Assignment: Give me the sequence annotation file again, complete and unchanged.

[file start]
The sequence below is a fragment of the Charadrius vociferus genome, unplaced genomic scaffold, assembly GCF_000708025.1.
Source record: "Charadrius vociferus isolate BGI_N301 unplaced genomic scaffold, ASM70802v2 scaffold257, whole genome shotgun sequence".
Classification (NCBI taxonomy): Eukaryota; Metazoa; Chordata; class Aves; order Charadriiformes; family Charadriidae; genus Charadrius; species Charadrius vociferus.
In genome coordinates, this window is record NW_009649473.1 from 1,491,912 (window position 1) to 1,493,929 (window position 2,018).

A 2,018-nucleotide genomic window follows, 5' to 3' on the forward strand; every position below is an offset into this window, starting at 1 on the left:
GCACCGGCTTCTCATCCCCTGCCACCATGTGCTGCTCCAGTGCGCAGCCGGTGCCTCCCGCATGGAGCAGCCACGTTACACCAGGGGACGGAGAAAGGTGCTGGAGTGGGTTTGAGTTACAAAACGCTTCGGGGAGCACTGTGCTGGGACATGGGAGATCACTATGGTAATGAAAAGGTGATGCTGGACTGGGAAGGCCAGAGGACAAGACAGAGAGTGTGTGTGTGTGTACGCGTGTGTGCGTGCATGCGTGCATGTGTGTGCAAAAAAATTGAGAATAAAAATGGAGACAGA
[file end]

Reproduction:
The sequence below is a fragment of the Charadrius vociferus genome, unplaced genomic scaffold, assembly GCF_000708025.1.
Source record: "Charadrius vociferus isolate BGI_N301 unplaced genomic scaffold, ASM70802v2 scaffold257, whole genome shotgun sequence".
Classification (NCBI taxonomy): Eukaryota; Metazoa; Chordata; class Aves; order Charadriiformes; family Charadriidae; genus Charadrius; species Charadrius vociferus.
In genome coordinates, this window is record NW_009649473.1 from 1,491,912 (window position 1) to 1,493,929 (window position 2,018).

A 2,018-nucleotide genomic window follows, 5' to 3' on the forward strand; every position below is an offset into this window, starting at 1 on the left:
GCACCGGCTTCTCATCCCCTGCCACCATGTGCTGCTCCAGTGCGCAGCCGGTGCCTCCCGCATGGAGCAGCCACGTTACACCAGGGGACGGAGAAAGGTGCTGGAGTGGGTTTGAGTTACAAAACGCTTCGGGGAGCACTGTGCTGGGACATGGGAGATCACTATGGTAATGAAAAGGTGATGCTGGACTGGGAAGGCCAGAGGACAAGACAGAGAGTGTGTGTGTGTGTACGCGTGTGTGCGTGCATGCGTGCATGTGTGTGCAAAAAAATTGAGAATAAAAATGGAGACAGA